Are You Serious? The Top 4 Reasons PCOs Don't Wear Safety Gear
June 10, 2015
Pest control techs are notorious for not using personal protective equipment (PPE) like gloves, hardhats, safety glasses, bunnysuits, or respirators.
If you’re guilty of walking into “the line of fire” unprotected, you can come clean … many pest control professionals have done the same. But whether you're a technician, a supervisor, or the boss, there's no excuse for not using PPE when you face real hazards at work. PPE protects you from numerous dangers that you could face throughout a normal day of work.
Still, there are lots of bad reasons for not wearing PPE. Here are some of our favorites:
"A respirator? Give me a break. I've been doing this work for years and I haven't gotten sick yet. It's just bureaucrats and lawyers exaggerating the risk. "
Well... no. There's no exaggeration. The requirement to wear a respirator is based on hard science: toxicology, chemistry, and medicine. If safety rules or a pesticide label mandate a respirator, not wearing one could damage your health and you wouldn’t even recognize it until it's too late.
"I didn't know I needed gloves (or safety glasses, or a respirator) for that."
It's part of a tech's job to recognize potential hazards and to stay protected from them, including wearing PPE. Read those precautionary statements on the label – you might be surprised at what you find there. For example, did you know that rodenticide labels often require that you wear long-sleeve shirts, socks, long pants, and waterproof gloves, and that you wash the gloves before taking them off?
"It's really uncomfortable doing pest control work wearing this gear."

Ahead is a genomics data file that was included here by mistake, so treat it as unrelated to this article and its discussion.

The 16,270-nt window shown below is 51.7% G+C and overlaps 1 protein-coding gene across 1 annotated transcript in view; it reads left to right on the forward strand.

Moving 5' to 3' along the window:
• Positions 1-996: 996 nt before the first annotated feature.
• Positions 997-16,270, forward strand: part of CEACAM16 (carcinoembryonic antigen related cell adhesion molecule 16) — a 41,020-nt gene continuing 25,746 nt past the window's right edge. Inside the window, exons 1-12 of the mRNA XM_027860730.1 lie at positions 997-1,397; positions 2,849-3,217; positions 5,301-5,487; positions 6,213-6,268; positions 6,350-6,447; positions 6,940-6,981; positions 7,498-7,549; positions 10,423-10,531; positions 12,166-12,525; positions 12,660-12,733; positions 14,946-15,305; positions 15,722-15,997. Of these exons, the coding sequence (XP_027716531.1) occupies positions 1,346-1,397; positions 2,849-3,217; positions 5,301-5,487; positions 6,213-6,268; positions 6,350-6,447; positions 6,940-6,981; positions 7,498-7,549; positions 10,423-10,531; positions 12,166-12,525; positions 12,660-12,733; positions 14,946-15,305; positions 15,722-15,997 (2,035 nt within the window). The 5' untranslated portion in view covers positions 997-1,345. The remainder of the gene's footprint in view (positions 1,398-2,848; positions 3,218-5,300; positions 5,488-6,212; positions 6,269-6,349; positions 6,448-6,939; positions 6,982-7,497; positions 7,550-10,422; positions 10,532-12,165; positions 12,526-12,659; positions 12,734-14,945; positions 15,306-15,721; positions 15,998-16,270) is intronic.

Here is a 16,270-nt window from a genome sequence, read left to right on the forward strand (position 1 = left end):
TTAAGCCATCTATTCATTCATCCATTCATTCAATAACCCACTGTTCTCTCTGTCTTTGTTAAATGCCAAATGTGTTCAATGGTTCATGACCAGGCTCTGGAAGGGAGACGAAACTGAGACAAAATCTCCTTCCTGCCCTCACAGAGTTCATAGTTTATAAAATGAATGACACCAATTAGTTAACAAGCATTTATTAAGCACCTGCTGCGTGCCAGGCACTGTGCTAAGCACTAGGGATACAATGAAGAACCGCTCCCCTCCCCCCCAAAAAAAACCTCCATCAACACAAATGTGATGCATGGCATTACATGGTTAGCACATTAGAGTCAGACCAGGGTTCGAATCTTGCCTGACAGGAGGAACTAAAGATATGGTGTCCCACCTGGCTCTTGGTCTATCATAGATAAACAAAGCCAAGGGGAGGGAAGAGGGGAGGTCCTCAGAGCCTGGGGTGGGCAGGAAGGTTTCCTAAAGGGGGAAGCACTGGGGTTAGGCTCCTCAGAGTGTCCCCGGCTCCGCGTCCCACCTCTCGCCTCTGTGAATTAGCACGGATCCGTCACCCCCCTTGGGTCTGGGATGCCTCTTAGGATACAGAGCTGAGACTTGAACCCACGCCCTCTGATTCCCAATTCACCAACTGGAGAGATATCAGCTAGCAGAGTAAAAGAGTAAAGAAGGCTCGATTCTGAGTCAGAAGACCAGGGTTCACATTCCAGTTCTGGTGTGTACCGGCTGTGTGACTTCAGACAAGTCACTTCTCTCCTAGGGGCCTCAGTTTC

You hear this excuse the most when working in hot, confined, or dusty worksites such as attics and crawlspaces. But uncomfortable sites are typically the ones where you most need PPE. Attics and crawlspaces can have protruding nails, irritating insulation fibers, airborne insecticide dust, allergens, pathogens, and spores from bat, bird, or other animal droppings. And pesticides in hot sites are more likely to evaporate and become airborne, increasing your risk of inhalation. You might need the whole package—gloves, respirator, eye protection, hardhat, and a bunnysuit—for these worksites.
"Come on, this stuff looks stupid. And it scares the hell out of my customers."
Wearing PPE makes you look more professional, not stupid. Customers like seeing that you’re taking safety precautions, because it means you know how to keep them safe.
Here’s what customers need to know. The real risk of exposure to pesticides occurs during the application. There is actually very little risk afterwards. All pesticides on the market have passed the Environmental Protection Agency (EPA) determination that they can be applied in homes or other sites without posing harm to the people and pets who reside there.
While these are all creative (and common) excuses, at the end of the day, none of them are worth risking your health. So be smart, and commit to a culture of safety—one that is practiced every day.